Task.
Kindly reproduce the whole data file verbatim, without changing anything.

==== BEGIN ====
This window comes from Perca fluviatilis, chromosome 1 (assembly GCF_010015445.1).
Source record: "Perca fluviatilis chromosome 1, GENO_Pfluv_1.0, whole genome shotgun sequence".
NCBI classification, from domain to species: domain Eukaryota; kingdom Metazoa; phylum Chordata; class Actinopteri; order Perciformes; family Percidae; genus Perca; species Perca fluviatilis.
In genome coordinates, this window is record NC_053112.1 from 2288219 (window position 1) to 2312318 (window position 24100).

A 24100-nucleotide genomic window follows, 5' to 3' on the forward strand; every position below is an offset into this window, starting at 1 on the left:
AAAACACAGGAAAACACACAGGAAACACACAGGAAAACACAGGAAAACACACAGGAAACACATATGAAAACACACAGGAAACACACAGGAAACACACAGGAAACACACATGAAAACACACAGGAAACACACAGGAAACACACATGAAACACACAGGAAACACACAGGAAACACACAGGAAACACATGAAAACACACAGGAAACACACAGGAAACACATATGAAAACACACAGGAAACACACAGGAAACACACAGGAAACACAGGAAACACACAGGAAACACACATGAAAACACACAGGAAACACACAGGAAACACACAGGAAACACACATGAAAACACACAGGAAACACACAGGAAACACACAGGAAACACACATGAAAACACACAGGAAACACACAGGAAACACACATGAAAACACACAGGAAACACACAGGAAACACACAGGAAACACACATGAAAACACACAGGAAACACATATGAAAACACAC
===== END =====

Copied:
This window comes from Perca fluviatilis, chromosome 1 (assembly GCF_010015445.1).
Source record: "Perca fluviatilis chromosome 1, GENO_Pfluv_1.0, whole genome shotgun sequence".
NCBI classification, from domain to species: domain Eukaryota; kingdom Metazoa; phylum Chordata; class Actinopteri; order Perciformes; family Percidae; genus Perca; species Perca fluviatilis.
In genome coordinates, this window is record NC_053112.1 from 2288219 (window position 1) to 2312318 (window position 24100).

A 24100-nucleotide genomic window follows, 5' to 3' on the forward strand; every position below is an offset into this window, starting at 1 on the left:
AAAACACAGGAAAACACACAGGAAACACACAGGAAAACACAGGAAAACACACAGGAAACACATATGAAAACACACAGGAAACACACAGGAAACACACAGGAAACACACATGAAAACACACAGGAAACACACAGGAAACACACATGAAACACACAGGAAACACACAGGAAACACACAGGAAACACATGAAAACACACAGGAAACACACAGGAAACACATATGAAAACACACAGGAAACACACAGGAAACACACAGGAAACACAGGAAACACACAGGAAACACACATGAAAACACACAGGAAACACACAGGAAACACACAGGAAACACACATGAAAACACACAGGAAACACACAGGAAACACACAGGAAACACACATGAAAACACACAGGAAACACACAGGAAACACACATGAAAACACACAGGAAACACACAGGAAACACACAGGAAACACACATGAAAACACACAGGAAACACATATGAAAACACAC